Ds Scholarship

More than 1,200 U students benefit from new tuition-free program

More than 1,200 students on the University of Minnesota’s five campuses are attending classes for free this fall through a new, tuition-free program for low-income families, one of the latest initiatives to make college more affordable.

The Promise Plus tuition program at U covers any remaining costs for students who are Minnesota residents whose families earn $50,000 or less annually; These students actually get most of their tuition covered by a mix of state, federal, and needs-based scholarships.

“For low-income families, this removes the kind of barrier that many of them have in terms of their perception of U,” said Bob McMaster, vice dean of U and dean of undergraduate education.

Undergraduate students from Minnesota pay approximately $15,000 annually in tuition and fees at U.S.’s flagship Twin Cities campus.

Because students whose families earn $50,000 or less already receive significant financial assistance, McMaster said, the university only needs to invest a “modest amount” to cover their remaining costs.

McMaster said U leaders are already considering raising the program’s income threshold to $60,000 and allowing transfer students to qualify, although those changes aren’t imminent.

“We know, in fact, that middle-income students actually have to borrow more, in many cases, than lower-income students because they get so little gift aid,” McMaster said. “Increasing the threshold for Promise Plus will be one of our long-term goals.”

The university recently announced another tuition-free program, especially for Native American students. Those who are enrolled in members of one of the 11 recognized tribal states in Minnesota whose families earn up to $125,000 annually will be eligible for free or significantly reduced tuition fees on the U’s five campuses beginning in fall 2022.

Officials do not have estimates yet for how many Native American students will benefit or how much the program will cost. But McMaster said he expects the program to help increase their enrollment.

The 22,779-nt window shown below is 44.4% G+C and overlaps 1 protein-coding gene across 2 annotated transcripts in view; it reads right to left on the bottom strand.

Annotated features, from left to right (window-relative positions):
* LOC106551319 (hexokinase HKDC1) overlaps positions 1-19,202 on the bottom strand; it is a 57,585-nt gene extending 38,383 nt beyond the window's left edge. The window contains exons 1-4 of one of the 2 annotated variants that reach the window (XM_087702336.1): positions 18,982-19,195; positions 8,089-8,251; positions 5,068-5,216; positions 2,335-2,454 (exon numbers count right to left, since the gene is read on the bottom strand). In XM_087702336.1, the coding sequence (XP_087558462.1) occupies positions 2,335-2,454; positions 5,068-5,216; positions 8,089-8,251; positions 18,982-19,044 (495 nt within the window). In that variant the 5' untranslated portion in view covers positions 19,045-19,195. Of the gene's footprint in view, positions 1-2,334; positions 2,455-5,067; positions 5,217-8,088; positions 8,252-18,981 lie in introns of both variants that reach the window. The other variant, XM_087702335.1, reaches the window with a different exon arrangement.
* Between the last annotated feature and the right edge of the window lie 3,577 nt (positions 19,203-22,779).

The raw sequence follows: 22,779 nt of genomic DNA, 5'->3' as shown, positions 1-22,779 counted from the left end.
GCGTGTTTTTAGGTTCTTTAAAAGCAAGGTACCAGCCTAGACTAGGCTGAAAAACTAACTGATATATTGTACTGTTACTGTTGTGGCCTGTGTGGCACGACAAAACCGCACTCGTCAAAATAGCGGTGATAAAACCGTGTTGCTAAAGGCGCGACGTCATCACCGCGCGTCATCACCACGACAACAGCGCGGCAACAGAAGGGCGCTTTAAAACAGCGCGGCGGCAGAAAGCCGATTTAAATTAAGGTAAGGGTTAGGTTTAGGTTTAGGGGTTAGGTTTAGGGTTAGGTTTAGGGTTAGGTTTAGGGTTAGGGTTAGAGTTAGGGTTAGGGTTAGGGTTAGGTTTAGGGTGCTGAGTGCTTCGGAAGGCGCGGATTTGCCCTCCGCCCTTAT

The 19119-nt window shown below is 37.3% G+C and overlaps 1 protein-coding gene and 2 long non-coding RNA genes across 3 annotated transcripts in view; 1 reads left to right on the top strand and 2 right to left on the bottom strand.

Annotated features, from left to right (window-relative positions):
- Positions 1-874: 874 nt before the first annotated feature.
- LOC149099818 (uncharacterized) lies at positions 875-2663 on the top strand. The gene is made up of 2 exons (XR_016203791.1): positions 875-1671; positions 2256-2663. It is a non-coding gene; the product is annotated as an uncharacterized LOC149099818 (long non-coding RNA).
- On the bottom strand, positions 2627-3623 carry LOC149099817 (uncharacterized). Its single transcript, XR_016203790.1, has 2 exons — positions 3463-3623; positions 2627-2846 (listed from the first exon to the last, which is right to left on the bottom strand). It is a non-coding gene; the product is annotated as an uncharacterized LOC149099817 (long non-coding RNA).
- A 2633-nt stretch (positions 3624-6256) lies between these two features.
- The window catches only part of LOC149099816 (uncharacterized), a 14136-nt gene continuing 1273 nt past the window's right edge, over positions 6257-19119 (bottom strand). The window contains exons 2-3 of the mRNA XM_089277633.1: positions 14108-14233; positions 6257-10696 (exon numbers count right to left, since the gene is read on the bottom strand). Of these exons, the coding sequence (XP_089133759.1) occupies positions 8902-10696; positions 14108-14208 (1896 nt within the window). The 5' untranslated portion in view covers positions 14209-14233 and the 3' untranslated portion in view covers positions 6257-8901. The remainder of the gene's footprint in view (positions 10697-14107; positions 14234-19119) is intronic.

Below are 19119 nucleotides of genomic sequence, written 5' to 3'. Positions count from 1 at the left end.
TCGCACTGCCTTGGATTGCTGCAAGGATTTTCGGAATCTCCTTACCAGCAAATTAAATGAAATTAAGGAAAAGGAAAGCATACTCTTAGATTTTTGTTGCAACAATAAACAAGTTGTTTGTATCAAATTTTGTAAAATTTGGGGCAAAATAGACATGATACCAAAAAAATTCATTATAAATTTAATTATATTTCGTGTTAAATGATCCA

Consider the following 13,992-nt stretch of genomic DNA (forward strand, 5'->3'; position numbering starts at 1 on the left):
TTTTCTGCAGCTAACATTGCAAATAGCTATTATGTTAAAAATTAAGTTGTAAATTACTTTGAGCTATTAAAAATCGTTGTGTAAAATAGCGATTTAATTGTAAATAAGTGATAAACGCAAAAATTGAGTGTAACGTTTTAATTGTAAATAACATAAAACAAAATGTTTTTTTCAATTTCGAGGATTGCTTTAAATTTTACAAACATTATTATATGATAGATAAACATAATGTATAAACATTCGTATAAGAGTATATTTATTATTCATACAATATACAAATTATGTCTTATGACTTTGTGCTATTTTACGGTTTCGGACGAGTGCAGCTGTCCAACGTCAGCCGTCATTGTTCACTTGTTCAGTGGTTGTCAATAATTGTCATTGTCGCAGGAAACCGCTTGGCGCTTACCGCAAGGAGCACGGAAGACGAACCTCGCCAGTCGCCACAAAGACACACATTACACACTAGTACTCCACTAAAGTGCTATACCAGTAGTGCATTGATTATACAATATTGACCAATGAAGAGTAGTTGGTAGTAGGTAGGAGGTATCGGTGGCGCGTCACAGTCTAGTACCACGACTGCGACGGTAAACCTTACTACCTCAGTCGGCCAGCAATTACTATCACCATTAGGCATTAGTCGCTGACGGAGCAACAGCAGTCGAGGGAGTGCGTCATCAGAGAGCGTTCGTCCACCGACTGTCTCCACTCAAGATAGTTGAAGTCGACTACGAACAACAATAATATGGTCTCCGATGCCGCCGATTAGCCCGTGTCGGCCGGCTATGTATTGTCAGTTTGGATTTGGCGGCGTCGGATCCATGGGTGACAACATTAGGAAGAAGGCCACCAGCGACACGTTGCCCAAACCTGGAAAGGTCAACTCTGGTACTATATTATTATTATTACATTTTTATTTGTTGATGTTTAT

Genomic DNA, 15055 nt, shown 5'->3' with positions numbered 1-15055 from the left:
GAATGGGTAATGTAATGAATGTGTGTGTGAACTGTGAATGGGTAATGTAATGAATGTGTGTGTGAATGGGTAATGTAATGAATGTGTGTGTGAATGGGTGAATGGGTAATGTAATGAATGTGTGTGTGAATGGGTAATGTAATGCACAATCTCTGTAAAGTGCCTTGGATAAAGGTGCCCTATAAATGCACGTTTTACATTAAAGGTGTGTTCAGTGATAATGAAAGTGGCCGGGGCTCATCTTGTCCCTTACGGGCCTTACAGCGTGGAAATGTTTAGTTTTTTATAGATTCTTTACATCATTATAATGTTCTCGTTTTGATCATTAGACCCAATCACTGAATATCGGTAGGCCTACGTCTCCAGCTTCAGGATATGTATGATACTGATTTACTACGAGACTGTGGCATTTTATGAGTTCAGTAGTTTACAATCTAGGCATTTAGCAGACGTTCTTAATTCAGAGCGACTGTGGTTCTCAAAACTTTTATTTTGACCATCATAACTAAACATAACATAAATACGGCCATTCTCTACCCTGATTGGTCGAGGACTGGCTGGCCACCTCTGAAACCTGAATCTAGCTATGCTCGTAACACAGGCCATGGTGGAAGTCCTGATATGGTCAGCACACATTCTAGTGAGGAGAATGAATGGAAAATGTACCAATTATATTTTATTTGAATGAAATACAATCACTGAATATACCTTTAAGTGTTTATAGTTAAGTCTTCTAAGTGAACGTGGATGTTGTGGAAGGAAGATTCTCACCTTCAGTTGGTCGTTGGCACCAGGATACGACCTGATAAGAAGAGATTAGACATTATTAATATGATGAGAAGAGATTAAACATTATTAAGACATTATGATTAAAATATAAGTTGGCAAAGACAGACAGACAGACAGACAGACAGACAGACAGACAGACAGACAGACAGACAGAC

U President Joan Gabel has made college affordability one of her top priorities. In its five-year strategic plan, it seeks to reduce average undergraduate debt below $25,000 — college graduates currently have an average debt of about $27,000 — and increase institutional scholarship aid by 10%, among other things.

Ohio State University, a peer at Ohio State University, has announced a 10-year plan to give every undergraduate student the chance to earn a bachelor’s degree debt-free. Ohio State seeks to raise $800 million over the next decade to expand scholarship, work, and training opportunities, thereby eliminating the need to include loans in undergraduate financial aid packages.

McMaster said U did a preliminary calculation of how much such an endeavor would cost and came to well over $400 million annually. He said the university would continue to look for ways to reduce student debt, but that eliminating it would be a “very big boost”.

“We know the tuition won’t go down,” McMaster said. “What can we do to make sure that … the cost of tuition and the cost of attendance are not a barrier for our low-income students to attend our university?”

U is not the only Minnesota institution seeking to increase its affordability. Community colleges, which are generally much less expensive than universities, are devising new ways for students to enroll for free in response to growing concerns about loan debt.

In a recent survey by the LeadMN Community College Students Association, 90% of nearly 4,500 students surveyed said they struggled to pay for college and living expenses.

The state of Minnesota recently invested $35 million in federal COVID-19 stimulus funds to create a new scholarship program that will cover any remaining tuition fees for students pursuing two- and four-year degrees in some high-demand fields. Minnesota’s commissioner for higher education, Dennis Olson, said he is pleased with the growing number of college affordability initiatives.

“We have a lot of opportunity if you bring together all the federal resources, state resources, and even some of the new programs that the governor has announced,” Olson said.

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